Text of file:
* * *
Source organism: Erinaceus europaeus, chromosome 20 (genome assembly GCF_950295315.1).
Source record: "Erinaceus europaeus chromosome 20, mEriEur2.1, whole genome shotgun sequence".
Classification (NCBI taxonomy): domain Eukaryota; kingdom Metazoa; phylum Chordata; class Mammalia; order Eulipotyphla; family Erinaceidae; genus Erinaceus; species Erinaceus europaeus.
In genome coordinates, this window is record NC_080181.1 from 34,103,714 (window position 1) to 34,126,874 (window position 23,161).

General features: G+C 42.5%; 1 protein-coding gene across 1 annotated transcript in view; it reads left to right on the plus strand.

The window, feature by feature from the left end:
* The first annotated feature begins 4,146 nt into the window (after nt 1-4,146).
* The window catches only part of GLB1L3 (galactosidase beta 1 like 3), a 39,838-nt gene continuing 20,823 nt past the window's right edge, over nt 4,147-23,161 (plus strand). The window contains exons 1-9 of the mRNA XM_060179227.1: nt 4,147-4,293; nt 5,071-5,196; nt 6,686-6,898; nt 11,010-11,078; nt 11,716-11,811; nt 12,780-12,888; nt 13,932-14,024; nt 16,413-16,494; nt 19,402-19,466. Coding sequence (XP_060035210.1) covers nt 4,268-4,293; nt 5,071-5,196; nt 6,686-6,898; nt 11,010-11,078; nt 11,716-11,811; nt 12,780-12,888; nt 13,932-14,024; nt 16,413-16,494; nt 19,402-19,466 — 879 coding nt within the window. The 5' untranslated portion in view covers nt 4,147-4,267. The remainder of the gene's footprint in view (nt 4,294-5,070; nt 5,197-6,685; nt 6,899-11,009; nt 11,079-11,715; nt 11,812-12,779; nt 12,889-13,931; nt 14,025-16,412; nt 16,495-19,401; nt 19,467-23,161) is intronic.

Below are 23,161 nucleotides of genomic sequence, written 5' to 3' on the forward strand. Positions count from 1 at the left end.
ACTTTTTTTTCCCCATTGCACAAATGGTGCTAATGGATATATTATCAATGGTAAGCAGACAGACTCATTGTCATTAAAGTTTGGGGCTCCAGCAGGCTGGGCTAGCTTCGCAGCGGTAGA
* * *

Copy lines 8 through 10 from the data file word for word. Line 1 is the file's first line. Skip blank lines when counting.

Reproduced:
* The window catches only part of GLB1L3 (galactosidase beta 1 like 3), a 39,838-nt gene continuing 20,823 nt past the window's right edge, over nt 4,147-23,161 (plus strand). The window contains exons 1-9 of the mRNA XM_060179227.1: nt 4,147-4,293; nt 5,071-5,196; nt 6,686-6,898; nt 11,010-11,078; nt 11,716-11,811; nt 12,780-12,888; nt 13,932-14,024; nt 16,413-16,494; nt 19,402-19,466. Coding sequence (XP_060035210.1) covers nt 4,268-4,293; nt 5,071-5,196; nt 6,686-6,898; nt 11,010-11,078; nt 11,716-11,811; nt 12,780-12,888; nt 13,932-14,024; nt 16,413-16,494; nt 19,402-19,466 — 879 coding nt within the window. The 5' untranslated portion in view covers nt 4,147-4,267. The remainder of the gene's footprint in view (nt 4,294-5,070; nt 5,197-6,685; nt 6,899-11,009; nt 11,079-11,715; nt 11,812-12,779; nt 12,889-13,931; nt 14,025-16,412; nt 16,495-19,401; nt 19,467-23,161) is intronic.

Below are 23,161 nucleotides of genomic sequence, written 5' to 3' on the forward strand. Positions count from 1 at the left end.
ACTTTTTTTTCCCCATTGCACAAATGGTGCTAATGGATATATTATCAATGGTAAGCAGACAGACTCATTGTCATTAAAGTTTGGGGCTCCAGCAGGCTGGGCTAGCTTCGCAGCGGTAGA